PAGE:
Women’s theater history exposed in ‘Playhouse Creatures’

By Hannah Rodrigues
Flapjack Chronicle

Extravagant gowns and sharp sarcasm from the actresses who wear them is exactly what students say draws them to the risque production, Playhouse Creatures.

Playhouse Creatures is the iconic play that has students at HSU amazed. Women characters in Shakespeare and other stage dramas had to be played by males in the 17th century. Most of the characters in this play are actual depictions of women who became the first actresses.

New realism was brought to the stage when women were not always respected or accepted by their audiences. Their struggles included that of survival and integrity. This play works to abolish perceptions about a boring history and focuses on shaping women’s roles in that time period.

The cast includes Queena Delany, Anna Duchi, Michelle Purnell, Ambar Cuevas, Vanessa Fragoso, Adrienne Ralsten, Giovanni Alva and Kyle Rispoli.

Playhouse creatures has students shocked by its racy language and slight nudity.

Andrea Rodriguez, a 19-year-old English major was impressed by this production.

“This is a play that you will not want to miss,” Rodriguez said. “All the actresses are so beautifully dressed and elegant, it really is the kind of play that I haven’t seen done at HSU before.”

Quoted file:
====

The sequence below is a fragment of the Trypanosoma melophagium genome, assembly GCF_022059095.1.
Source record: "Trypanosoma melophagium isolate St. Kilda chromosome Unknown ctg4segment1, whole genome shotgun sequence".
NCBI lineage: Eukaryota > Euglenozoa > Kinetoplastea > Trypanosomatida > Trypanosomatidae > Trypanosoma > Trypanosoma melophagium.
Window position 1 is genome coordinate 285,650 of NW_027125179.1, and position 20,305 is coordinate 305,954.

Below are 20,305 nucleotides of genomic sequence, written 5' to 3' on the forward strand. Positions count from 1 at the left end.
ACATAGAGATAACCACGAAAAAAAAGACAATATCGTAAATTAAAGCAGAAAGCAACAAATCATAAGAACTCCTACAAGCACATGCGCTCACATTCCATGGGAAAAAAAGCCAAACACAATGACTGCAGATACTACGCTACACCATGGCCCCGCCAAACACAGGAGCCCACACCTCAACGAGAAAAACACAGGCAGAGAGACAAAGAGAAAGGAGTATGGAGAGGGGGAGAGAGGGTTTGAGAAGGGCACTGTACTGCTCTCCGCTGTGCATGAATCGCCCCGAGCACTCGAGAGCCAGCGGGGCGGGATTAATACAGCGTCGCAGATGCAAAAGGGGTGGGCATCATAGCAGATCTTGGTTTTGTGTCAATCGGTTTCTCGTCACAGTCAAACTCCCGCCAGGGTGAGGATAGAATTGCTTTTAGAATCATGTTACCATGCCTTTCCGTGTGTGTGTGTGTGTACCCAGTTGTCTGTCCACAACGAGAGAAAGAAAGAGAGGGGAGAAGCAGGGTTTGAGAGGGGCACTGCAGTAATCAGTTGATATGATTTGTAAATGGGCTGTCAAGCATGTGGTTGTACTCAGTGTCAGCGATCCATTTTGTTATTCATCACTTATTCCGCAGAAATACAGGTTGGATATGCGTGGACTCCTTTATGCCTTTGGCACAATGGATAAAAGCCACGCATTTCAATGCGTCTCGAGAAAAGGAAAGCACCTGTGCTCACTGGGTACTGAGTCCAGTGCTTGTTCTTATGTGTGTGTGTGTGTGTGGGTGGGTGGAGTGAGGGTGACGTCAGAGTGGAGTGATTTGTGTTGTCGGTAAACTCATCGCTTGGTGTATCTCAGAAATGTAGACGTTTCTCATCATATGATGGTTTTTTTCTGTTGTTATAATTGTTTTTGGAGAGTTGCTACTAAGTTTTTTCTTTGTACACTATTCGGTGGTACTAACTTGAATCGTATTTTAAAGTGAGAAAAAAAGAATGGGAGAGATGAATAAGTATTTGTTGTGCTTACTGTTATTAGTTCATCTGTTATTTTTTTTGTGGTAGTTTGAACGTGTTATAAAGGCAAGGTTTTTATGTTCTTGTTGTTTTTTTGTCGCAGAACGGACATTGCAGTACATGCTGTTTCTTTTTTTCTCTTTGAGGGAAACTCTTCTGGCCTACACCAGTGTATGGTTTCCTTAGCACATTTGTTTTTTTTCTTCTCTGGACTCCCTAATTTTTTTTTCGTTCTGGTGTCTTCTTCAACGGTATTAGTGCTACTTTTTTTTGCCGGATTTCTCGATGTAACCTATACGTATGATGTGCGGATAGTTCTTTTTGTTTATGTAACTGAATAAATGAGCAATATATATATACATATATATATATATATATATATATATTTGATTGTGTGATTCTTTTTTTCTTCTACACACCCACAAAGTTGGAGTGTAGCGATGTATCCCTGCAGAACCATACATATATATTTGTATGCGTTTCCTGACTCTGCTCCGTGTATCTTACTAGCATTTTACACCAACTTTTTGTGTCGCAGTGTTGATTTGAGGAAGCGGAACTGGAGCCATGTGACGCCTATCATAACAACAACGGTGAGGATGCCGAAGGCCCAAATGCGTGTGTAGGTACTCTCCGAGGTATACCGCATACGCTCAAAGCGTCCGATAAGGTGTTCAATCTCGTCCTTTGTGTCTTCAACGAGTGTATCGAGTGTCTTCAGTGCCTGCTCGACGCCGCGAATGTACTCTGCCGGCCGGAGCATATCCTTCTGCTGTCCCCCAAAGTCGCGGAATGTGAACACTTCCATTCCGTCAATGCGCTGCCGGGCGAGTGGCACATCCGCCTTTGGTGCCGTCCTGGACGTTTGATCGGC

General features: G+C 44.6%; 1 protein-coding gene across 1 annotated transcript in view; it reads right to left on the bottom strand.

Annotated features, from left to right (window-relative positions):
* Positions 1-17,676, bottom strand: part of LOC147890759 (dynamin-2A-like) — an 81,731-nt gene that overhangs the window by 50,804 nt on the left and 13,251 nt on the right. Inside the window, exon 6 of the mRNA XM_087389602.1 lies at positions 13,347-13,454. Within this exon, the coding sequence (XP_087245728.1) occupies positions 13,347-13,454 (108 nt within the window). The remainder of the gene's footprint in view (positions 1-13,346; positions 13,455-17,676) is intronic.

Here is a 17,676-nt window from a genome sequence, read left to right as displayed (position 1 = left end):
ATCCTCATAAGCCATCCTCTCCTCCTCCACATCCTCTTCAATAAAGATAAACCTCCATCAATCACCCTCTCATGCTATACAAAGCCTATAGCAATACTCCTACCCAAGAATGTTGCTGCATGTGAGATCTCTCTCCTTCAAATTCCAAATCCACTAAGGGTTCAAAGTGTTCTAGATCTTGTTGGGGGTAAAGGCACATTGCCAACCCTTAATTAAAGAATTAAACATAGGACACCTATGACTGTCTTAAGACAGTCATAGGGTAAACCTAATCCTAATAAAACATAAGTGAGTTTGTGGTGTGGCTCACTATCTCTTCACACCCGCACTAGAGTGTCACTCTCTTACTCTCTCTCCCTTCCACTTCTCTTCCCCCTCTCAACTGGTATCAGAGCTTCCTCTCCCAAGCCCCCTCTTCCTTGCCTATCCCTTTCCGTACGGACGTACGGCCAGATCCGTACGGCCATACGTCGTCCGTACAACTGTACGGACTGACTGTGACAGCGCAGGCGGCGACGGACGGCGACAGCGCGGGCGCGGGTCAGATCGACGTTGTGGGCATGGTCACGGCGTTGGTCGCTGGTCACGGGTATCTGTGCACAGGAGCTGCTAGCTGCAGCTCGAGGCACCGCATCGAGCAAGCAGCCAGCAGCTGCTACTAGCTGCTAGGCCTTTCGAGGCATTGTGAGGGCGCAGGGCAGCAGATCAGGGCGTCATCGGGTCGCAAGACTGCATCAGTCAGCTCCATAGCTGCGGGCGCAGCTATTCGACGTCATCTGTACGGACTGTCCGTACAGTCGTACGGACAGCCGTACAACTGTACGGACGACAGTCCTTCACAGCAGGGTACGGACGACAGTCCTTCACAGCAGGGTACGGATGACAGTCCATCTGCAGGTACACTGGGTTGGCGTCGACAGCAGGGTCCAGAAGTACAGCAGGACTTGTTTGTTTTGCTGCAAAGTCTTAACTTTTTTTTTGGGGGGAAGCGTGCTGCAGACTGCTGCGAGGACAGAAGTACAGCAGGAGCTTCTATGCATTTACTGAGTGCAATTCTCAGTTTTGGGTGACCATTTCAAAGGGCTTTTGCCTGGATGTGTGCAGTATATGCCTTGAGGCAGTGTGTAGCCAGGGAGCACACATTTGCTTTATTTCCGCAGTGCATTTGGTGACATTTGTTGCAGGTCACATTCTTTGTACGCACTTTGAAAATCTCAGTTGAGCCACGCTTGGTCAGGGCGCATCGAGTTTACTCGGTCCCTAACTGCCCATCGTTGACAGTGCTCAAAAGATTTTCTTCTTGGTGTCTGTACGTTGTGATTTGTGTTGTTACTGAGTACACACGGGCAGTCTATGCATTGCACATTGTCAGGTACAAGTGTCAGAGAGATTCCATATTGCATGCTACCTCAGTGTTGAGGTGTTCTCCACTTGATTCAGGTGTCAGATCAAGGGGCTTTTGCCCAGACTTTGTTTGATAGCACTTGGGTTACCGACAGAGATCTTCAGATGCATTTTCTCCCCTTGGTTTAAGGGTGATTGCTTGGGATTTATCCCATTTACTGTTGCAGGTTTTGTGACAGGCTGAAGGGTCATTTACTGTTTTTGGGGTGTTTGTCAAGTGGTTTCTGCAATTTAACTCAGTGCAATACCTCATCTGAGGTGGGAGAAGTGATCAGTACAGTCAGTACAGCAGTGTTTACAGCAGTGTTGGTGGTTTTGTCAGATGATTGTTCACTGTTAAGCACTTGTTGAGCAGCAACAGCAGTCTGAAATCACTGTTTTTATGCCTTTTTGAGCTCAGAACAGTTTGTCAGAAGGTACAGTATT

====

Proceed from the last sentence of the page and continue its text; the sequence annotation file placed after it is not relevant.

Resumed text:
Derek Lane is the creator of the all wooden 17th century-esque set. The set takes place in what would be the backstage of a theatre in the 17th century. The actresses spend most of their time on the set but also incorporates some audience interaction as well as a few comedic lines throughout the play.

“It was a really fun set to build and I loved having my Theatre Arts 106 students help me,” Lane said. “The play came together just as we had all expected.”

Theatre Arts 106 is a GE course offered for students to learn more about the theatre and also have opportunities to work backstage on some of the plays.

Jack Holmes, a philosophy major, left the theatre in good spirits.

“Overall it was just a really cool experience, I had never seen nudity in a play before so it made the production feel much more real,” Holmes said. “It was a funny play but I also liked that it touched on some really serious issues of that particular time period.”

Although Playhouse Creatures has closed its final curtain, it continues to be talked about by those at HSU as it is a reproduction of the first play from the 17th century that allowed women to act in the theatre.

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